From there, the stage curtain lifted to reveal Collins’ stellar band for this cheekily-named Not Dead Yet tour (comprised of many longtime collaborators including guitarist Daryl Stuermer, the legendary Leland Sklar on bass, and childhood friend Ronnie Caryl on second guitar) and they immediately segued into the elegant shimmer of “Another Day in Paradise,” with tasteful nylon guitar licks courtesy of Stuermer. The song, like almost all of Collins’ best material, is rich in both mood and tasteful arrangement. And for most of the evening, Collins was in strong voice. Like most touring singers in his age group, there’s been some loss of his uppermost range, but he compensated by dropping the keys of many songs (something he also did during the 2007 Genesis tour) and taking full advantage of four soulful backup vocalists. Otherwise his distinctive, nasally tone still placed an unmistakable stamp on hit-after-vintage-hit (he sounded his absolute best on slower ballads like “Separate Lives” and deep-cut gem “You Know What I Mean”). His natural charisma also served him well throughout the night.

Along with early throwbacks to his very first solo album (1981’s classic Face Value), such as “I Missed Again,” he also slotted in a few Genesis hits like “Throwing it All Away” and “Follow You, Follow Me”. Played back-to-back, the latter two song choices seemed intentionally sequenced as musically, thematically and emotionally, both mirror each other perfectly and have always had a similar heart-tugging effect. Other, more up-tempo album tracks like “Who Said I Would” and “Something Happened on the Way to Heaven” showcased the tour’s stellar horn section (a solo-Collins staple).  The musicianship throughout the entire show was first class and more than made up for Collins’ physical limitations.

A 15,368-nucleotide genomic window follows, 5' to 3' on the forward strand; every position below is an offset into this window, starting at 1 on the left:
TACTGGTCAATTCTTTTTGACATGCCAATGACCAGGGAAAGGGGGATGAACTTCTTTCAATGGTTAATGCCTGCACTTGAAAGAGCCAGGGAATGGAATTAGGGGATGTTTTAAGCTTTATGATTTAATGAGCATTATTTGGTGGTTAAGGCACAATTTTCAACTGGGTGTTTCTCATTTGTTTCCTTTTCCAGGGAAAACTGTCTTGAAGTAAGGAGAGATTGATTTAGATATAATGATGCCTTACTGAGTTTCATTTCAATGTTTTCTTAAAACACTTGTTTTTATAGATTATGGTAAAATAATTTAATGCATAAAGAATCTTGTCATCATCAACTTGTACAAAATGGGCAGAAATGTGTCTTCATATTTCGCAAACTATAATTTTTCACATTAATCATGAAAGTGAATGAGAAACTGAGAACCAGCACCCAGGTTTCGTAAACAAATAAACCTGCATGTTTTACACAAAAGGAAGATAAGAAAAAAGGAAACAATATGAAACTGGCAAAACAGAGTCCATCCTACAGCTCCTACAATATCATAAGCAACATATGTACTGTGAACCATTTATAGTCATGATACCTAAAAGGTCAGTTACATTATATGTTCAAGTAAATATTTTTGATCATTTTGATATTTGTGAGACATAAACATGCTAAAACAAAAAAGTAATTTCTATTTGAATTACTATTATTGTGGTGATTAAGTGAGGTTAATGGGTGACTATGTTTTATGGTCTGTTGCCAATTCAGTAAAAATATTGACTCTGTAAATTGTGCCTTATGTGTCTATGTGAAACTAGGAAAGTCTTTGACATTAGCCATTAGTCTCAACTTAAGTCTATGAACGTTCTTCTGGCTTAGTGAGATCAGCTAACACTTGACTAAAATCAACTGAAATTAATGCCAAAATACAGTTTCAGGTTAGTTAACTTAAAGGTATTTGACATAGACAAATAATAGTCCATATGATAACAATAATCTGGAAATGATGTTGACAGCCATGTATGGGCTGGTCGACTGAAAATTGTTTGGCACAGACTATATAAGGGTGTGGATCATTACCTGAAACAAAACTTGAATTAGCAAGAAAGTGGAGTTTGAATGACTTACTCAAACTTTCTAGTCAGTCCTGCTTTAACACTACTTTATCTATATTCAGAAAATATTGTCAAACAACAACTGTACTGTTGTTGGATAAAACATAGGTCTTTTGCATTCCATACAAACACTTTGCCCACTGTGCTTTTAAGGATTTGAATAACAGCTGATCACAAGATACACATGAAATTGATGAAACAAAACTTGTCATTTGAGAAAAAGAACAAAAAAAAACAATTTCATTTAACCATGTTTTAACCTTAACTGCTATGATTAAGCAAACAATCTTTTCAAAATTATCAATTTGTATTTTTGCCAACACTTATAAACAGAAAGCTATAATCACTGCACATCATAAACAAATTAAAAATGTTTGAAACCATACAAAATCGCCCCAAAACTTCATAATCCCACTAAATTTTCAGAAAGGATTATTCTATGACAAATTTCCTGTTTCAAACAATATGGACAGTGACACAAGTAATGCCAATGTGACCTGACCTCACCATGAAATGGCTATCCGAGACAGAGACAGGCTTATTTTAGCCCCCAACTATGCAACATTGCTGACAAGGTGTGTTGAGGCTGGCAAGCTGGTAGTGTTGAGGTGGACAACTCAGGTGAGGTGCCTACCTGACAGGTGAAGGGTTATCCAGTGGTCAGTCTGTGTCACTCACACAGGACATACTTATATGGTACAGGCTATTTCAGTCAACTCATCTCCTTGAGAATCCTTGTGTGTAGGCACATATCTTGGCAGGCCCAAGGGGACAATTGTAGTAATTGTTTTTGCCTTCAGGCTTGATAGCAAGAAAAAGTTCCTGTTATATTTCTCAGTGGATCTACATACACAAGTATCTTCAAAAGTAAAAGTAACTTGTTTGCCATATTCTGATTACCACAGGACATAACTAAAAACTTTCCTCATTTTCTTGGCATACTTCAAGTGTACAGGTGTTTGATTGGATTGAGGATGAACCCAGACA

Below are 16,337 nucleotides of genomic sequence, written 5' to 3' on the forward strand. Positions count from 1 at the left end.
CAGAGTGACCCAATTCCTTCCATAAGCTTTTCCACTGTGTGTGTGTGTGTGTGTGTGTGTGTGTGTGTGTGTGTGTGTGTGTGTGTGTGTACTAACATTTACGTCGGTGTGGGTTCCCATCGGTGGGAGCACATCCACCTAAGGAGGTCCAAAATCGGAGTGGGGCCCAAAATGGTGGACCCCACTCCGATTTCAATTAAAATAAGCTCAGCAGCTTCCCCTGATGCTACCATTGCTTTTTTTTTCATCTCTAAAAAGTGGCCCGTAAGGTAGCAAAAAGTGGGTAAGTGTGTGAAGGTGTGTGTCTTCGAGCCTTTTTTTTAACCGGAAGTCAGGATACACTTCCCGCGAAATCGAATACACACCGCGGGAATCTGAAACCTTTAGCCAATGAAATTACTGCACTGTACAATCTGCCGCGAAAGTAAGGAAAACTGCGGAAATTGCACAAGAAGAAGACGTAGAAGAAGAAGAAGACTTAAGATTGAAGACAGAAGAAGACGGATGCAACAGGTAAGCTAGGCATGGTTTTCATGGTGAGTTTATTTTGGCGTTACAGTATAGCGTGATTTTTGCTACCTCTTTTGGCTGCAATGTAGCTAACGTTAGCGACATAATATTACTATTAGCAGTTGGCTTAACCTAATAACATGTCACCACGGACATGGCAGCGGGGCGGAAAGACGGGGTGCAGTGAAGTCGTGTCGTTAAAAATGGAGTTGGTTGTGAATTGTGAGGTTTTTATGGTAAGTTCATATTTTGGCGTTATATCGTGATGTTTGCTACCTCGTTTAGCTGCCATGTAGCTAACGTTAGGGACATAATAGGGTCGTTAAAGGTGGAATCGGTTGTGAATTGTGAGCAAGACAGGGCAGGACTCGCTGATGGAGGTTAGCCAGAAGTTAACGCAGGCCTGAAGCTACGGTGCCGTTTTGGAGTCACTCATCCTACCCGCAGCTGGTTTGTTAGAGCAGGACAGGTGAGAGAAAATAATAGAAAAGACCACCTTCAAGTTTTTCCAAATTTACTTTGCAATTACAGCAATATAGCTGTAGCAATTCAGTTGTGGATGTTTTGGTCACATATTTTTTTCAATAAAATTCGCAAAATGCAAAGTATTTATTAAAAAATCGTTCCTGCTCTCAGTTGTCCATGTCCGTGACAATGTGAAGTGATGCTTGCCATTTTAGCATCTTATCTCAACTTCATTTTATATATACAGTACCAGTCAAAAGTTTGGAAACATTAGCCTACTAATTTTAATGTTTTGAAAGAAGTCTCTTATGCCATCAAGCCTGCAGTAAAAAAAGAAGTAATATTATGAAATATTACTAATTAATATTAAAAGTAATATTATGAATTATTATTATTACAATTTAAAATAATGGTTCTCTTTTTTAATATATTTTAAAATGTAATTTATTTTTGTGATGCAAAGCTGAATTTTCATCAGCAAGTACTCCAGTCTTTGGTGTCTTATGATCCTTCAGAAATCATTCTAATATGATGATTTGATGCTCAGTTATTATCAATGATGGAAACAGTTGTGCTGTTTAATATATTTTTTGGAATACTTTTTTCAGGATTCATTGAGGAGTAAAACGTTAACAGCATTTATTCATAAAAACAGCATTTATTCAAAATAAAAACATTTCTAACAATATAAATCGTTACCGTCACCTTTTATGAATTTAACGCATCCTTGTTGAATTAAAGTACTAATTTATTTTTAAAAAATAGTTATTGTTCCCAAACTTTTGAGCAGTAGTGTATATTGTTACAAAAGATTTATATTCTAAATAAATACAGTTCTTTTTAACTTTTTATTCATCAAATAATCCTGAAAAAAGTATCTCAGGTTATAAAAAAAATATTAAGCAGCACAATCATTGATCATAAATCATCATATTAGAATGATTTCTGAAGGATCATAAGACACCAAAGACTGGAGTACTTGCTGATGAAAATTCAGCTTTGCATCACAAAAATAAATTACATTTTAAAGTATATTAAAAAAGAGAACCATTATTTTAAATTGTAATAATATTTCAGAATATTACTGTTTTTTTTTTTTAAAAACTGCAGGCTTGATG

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Which brings us to the wild card of the evening. In what could have been a blatant case of pure nepotism, Collins chose his own son Nicholas (or more commonly, Nic) to play his signature drum parts for this tour. His first show was at the age of fourteen as his father slowly re-entered public life back in 2015. It sounded suspect at the time, but in what turned out to be the night’s second biggest surprise, the now 17 year-old Nic Collins stole the show at the United Center. Inheriting his father’s talent on both drums and piano (as well as his onstage energy), Nic proved to be a dynamo all night. He had his father’s unique drum sound and fills down pat and he shone especially bright during the “Drum Trio” portion of the show, where he laid down thunderous rolls with percussionist Richie Garcia. Both drummers eventually joined Collins Sr. at the front of the stage and continued the rhythmic assault on Cajon boxes. It was great to see Phil Collins display his still-expert sense of timing and showmanship. Definitely one of the major highlights of the evening.

After a poignant version of the aforementioned “You Know What I Mean” (with just father and son on stage), the show reached perhaps its emotional climax with the one song everyone bought a ticket for: the still goose bump-inducing “In the Air Tonight”. Having already established Nic Collins as a major player on this tour, his take on the classic drum break in the song (so classic it undoubtedly made his father’s solo career) was necessarily faithful and powerful. It was also the one song Phil Collins bothered to stand for all evening, which perversely added even more drama and theatricality to the performance. The song’s potency remains undiminished.